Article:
I remember dreading the holiday season when I first started solo traveling. Inevitably, after the first glass of wine, a distant relative would ask, "Olivia, it's nice that you're exploring and seeing the world, but when are you going to get married?" Although I was only in my early twenties, these questions would sometimes bother me, and often I started trying to pursue relationships for the wrong reasons. I was looking for someone to sweep me off my feet, or to tell me how wonderful I am and assure me that I'm worthy of love. But these relationships never lasted, because they lacked a solid, meaningful foundation. But without realizing it, my explorations had already been teaching me how to build a strong foundation. The bravery it takes to be a solo female traveler helped mold me into the independent woman I am today. When I worked as a professional matchmaker, half of my coaching was explaining to clients that their most important relationship has to be with the person in the mirror. If you are actively searching to be made whole by a partner, you aren't yet whole yourself. Jonathan later told me that I had seemed approachable that night in Bangkok because I looked comfortable being alone. It had taken years of mistakes, failures, and lessons learned while solo traveling to feel confident in my own skin. But once you have it, confidence like that shows. There's nothing wrong with making the first move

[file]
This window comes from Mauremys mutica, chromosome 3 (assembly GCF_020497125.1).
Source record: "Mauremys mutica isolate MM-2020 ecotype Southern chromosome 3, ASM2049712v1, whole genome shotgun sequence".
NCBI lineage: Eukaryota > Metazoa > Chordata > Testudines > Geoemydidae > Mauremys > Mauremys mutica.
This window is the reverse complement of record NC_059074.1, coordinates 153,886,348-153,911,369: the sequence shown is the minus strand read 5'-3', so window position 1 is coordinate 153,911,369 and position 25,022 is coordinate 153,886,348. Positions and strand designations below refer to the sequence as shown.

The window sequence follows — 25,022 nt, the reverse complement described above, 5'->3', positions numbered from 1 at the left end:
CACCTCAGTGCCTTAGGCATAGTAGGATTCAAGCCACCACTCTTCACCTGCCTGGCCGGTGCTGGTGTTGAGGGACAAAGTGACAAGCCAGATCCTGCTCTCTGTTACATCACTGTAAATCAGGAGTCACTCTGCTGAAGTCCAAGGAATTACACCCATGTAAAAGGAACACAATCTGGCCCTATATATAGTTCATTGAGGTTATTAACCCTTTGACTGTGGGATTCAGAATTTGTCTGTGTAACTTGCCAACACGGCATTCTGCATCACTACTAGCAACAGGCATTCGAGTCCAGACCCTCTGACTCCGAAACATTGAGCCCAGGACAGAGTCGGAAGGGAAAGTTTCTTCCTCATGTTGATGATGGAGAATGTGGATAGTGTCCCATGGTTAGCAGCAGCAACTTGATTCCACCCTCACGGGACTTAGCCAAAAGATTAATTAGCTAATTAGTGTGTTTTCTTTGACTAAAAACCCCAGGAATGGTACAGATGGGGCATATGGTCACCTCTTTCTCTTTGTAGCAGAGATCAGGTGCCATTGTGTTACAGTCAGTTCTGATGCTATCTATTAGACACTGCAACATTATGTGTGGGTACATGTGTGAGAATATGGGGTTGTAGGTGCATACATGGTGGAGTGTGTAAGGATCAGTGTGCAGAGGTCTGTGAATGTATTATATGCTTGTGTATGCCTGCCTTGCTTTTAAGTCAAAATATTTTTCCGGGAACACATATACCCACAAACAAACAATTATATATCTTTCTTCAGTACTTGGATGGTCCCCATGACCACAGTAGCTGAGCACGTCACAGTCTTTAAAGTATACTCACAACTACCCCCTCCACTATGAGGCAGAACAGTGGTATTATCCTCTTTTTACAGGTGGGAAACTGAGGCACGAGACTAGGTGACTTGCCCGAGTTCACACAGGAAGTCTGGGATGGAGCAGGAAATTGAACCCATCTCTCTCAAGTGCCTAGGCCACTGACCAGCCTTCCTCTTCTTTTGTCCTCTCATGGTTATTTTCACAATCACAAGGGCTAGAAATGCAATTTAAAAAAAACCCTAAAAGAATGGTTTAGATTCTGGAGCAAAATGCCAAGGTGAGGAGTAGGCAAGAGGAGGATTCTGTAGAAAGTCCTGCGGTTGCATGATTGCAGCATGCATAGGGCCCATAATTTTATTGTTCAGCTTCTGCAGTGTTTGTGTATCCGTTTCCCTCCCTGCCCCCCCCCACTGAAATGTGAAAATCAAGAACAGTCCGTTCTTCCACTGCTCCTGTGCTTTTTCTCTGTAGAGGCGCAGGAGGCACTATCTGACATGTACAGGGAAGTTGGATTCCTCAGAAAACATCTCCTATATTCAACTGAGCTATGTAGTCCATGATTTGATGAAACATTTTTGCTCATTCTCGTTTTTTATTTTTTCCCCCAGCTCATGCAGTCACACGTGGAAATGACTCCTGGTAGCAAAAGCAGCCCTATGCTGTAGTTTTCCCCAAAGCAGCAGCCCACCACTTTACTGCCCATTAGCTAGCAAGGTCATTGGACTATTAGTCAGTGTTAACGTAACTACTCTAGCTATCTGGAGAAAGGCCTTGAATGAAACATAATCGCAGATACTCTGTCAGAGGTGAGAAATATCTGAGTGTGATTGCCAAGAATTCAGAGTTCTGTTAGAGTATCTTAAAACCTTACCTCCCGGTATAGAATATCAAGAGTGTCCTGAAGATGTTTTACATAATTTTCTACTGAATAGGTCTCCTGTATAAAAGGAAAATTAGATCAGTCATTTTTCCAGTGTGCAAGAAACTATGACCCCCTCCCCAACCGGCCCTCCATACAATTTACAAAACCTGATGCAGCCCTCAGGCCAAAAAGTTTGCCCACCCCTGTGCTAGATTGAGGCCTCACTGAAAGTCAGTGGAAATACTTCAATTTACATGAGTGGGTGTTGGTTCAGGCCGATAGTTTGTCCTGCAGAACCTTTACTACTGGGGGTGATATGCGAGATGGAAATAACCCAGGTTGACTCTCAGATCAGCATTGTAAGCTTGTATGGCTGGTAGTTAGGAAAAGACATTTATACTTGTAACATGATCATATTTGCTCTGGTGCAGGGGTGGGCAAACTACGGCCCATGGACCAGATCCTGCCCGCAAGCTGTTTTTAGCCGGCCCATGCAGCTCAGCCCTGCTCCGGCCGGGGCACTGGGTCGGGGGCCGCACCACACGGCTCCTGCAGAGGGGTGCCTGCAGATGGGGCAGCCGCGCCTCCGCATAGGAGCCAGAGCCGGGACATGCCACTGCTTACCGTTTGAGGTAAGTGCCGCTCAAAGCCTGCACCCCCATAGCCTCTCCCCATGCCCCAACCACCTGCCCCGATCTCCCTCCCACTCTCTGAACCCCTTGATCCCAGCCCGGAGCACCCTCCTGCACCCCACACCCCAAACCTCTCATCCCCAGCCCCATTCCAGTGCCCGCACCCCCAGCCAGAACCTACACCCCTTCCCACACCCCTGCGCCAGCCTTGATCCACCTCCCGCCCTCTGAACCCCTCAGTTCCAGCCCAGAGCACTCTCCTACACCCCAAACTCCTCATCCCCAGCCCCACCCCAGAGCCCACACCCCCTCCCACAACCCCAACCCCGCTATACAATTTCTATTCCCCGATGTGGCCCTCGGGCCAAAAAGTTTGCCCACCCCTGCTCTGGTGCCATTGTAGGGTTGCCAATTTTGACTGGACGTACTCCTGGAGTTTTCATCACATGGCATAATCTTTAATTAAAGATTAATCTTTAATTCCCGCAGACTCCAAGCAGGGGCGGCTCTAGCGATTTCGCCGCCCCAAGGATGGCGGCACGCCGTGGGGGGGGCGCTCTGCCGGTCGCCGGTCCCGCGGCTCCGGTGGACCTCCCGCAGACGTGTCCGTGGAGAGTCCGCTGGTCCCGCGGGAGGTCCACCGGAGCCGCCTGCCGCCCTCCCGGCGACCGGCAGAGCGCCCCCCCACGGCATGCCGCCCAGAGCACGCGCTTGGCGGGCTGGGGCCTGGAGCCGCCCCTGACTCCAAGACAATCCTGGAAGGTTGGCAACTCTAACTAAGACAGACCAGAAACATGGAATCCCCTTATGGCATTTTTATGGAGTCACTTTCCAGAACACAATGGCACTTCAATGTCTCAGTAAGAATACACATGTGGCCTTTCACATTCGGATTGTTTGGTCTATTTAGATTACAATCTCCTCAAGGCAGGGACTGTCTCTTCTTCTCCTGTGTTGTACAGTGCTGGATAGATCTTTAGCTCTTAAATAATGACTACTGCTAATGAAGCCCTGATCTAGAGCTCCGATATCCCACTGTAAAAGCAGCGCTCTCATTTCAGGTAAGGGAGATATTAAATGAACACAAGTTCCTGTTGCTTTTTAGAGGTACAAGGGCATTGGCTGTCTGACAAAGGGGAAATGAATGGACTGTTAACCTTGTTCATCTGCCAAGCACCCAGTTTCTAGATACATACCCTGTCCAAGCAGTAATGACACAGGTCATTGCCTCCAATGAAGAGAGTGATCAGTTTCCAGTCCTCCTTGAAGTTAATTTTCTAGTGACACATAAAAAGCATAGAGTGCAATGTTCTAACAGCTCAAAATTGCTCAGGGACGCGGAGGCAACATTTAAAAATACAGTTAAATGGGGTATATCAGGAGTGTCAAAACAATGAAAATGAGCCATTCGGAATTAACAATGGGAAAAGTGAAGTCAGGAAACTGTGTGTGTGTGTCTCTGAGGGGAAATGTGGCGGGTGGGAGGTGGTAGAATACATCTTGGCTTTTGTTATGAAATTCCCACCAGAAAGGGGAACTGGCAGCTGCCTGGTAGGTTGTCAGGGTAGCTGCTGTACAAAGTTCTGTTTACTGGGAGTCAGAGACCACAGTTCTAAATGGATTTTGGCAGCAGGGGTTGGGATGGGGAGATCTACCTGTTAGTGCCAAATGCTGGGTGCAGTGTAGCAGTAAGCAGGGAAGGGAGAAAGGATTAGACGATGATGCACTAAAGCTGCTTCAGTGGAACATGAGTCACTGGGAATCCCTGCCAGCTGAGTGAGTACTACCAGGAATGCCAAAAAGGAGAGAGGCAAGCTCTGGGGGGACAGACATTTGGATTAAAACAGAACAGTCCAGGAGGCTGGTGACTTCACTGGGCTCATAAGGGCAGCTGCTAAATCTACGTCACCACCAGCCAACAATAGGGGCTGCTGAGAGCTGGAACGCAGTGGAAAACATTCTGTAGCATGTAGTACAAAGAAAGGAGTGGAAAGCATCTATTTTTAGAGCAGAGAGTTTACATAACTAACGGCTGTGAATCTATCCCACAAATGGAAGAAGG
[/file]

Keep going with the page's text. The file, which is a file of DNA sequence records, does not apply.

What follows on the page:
Your Instagram is likely saturated with photos displaying your bravery and adventurous spirit when traveling. Yet for some reason, when it comes to our emotions, we tend to hide behind a protective shield. Traveling solo is the ultimate opportunity to break out of your romantic comfort zone, as there is less risk involved. If your smile at the cutie across the bar isn't returned, there's no harm done, and you don't have to worry about running into them at your local grocery store next week. Plus, if they are also traveling solo, there is a better chance they are open to new experiences and engaging with fellow wanderlusters. When I worked professionally as a matchmaker, I would remind clients not to be intimidated to ask their love interest out. It's better to find out if there is mutual interest before your brain goes down the thought spiral of "what ifs." To develop connections, you must be open to your surroundings and new opportunities, and also continue to know your worth if the relationship doesn't work out. Travel can make your romance more serious